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Global Initiative Puts the Spotlight on Invisible Child Mothers

LONDON and NEW YORK - Plan International and UNFPA, the United Nations Population Fund - lead agency for advancing sexual and reproductive health and rights - have launched #childmothers, a global initiative to inspire support for young mothers and to prevent very early motherhood.

It is estimated that every year over two million girls give birth before they turn 15. Every day, 5,500 very young girls are pushed from childhood into motherhood. The exact numbers are unclear as girls under 15 are often invisible in national and global statistics, which mainly covers "women in reproductive age,” considered to be from 15 to 49.

If all children up to 18 that give birth are considered, the number of child mothers would be much higher. #childmothers is a web platform ( and a travelling photo exhibition dedicated to the issue of motherhood in girls under 15 that will give them a voice. Their lives remain largely undocumented and under-researched, and therefore overlooked in development policies and programs. The initiative aims to galvanize governments to create support systems for young girls who become pregnant and to place a focus on preventing very early motherhood.

“What is needed is a new way of thinking about the challenge of adolescent pregnancy. Instead of viewing the girl as the problem and changing her behavior as the solution, governments, communities, families, and schools should see poverty, gender inequality, discrimination, lack of access to services, and negative views about girls and women as the real challenges, and the pursuit of social justice, equitable development, and the empowerment of girls as the true pathway to fewer adolescent pregnancies,” said Dr. Babatunde Osotimehin, Executive Director of UNFPA, the United Nations Population Fund.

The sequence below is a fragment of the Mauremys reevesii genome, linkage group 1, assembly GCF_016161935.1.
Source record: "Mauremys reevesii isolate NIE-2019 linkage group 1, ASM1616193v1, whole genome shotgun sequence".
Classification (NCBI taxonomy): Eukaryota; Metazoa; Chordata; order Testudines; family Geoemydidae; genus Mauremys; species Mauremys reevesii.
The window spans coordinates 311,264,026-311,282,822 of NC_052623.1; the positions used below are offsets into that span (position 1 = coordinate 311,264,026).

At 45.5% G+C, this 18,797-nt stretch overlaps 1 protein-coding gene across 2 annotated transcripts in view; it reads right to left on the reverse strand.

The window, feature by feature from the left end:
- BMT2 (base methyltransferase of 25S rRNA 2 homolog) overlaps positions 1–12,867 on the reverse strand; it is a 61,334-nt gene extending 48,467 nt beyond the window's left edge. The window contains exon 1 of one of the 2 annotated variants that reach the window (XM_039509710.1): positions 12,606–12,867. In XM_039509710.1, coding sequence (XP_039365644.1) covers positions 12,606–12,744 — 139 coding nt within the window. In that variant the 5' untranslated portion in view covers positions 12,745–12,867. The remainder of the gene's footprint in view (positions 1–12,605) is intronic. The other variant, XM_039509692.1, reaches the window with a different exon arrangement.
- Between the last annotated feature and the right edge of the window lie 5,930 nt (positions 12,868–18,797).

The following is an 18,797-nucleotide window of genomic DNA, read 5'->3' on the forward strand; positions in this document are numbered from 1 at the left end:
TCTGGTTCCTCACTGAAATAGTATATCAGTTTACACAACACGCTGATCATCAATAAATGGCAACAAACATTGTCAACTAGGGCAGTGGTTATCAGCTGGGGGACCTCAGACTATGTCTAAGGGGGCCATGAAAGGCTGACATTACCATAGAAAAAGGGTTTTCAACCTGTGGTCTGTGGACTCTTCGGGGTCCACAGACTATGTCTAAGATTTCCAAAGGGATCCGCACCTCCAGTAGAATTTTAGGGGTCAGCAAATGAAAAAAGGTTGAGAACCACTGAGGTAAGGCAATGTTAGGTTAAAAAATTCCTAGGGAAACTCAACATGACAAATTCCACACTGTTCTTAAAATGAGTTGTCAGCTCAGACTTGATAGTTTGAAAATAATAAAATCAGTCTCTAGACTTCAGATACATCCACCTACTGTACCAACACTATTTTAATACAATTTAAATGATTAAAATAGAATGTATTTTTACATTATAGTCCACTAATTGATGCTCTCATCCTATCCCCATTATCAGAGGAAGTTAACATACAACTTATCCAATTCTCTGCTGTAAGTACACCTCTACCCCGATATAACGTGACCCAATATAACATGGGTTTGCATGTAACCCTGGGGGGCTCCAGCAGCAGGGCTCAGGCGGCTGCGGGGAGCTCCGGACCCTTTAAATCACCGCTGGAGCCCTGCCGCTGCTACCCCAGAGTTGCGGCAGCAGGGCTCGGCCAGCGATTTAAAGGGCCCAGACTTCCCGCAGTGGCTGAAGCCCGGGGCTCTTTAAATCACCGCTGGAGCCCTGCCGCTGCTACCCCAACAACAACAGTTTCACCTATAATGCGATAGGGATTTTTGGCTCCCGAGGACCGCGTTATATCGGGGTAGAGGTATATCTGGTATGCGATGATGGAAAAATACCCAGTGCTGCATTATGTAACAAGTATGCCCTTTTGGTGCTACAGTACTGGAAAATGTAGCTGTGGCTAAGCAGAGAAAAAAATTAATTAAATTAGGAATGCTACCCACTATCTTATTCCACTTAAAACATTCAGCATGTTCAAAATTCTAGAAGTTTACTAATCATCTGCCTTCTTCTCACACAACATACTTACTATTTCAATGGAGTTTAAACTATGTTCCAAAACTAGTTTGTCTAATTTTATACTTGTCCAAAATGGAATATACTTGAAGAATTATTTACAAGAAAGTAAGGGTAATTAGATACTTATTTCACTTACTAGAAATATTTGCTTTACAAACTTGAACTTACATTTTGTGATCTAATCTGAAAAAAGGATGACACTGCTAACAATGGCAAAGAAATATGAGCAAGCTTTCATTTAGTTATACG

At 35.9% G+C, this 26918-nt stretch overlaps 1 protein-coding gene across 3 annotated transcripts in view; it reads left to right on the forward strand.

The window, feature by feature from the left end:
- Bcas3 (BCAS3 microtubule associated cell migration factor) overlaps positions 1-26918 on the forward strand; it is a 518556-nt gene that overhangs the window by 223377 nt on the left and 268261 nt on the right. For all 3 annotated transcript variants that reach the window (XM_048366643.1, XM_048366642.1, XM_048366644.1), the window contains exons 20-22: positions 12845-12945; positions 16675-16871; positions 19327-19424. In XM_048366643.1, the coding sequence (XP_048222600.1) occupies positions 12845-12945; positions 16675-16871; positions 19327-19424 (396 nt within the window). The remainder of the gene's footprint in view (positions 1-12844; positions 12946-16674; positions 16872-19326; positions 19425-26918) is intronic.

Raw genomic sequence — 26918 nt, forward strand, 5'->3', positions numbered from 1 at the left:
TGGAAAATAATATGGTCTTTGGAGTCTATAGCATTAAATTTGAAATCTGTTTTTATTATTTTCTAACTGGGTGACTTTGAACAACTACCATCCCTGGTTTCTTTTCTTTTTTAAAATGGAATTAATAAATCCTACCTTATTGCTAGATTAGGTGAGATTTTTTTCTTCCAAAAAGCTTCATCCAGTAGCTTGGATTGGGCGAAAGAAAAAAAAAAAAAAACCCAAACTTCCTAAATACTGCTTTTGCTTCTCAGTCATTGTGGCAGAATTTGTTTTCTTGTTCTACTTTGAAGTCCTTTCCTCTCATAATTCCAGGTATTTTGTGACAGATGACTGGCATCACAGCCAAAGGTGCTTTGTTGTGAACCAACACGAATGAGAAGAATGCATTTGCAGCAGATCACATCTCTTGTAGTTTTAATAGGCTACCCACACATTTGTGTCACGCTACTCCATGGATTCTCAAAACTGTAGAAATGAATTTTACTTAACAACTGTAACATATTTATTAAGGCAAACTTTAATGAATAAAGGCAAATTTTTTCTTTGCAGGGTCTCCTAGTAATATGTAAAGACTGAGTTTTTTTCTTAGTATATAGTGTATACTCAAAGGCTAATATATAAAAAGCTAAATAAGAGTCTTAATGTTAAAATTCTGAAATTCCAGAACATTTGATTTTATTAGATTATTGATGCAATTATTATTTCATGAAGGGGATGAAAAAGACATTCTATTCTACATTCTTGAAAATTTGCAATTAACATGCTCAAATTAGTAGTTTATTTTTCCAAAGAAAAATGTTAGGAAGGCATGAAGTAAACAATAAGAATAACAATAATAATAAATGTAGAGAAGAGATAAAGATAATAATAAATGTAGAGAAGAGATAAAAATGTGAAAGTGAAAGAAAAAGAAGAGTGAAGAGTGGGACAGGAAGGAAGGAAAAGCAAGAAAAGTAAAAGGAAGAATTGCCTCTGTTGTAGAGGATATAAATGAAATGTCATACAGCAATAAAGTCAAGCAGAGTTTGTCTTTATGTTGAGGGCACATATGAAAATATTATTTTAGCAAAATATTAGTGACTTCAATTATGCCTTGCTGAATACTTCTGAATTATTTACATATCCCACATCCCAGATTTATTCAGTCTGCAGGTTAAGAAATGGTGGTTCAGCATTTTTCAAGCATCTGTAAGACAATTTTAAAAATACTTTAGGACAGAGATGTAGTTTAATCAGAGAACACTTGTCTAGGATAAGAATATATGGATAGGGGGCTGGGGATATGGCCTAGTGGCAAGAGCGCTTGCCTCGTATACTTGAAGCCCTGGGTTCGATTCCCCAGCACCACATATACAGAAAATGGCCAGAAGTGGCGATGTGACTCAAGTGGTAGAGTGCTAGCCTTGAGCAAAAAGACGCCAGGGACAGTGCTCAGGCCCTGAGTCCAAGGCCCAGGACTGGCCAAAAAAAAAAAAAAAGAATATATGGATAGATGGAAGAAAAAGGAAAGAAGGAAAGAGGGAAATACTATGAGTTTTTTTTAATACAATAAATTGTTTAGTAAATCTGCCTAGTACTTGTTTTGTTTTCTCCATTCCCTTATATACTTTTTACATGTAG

Child mothers are often out of school, married, and may have serious health complications from their pregnancy or delivery. Many do not survive. It is estimated that 70,000 girls between the age of 10-19 die from birth-related complications every year.

“There are millions of girls in the world who become mothers when they are children. These girls are often denied their rights and need support. We need to recognize what works for married women in their thirties does not automatically work for young girls. Very young girls face the greatest health risks in pregnancy and child birth, and are often excluded from society,” said Anne-Birgitte Albrectsen, CEO of Plan International.

#childmothers features compelling stories and portraits of very young mothers from different parts of the world – documented by internationally acclaimed photographer and filmmaker Pieter ten Hoopen and Plan International Sweden.

An exhibition showcasing their work will be inaugurated at the Danish Parliament in Copenhagen on May 17th to coincide with the Women Deliver conference – the world’s largest gathering on girls’ and women’s health and rights in more than a decade. The exhibition will then travel globally to raise awareness of very early motherhood.

"I shouldn’t have had a baby at my age. I’m too young. I can’t even take care of him," said Angelica, 13, from Haiti who has a three-month-old baby. She is one of the young mothers whose story has been documented in the project.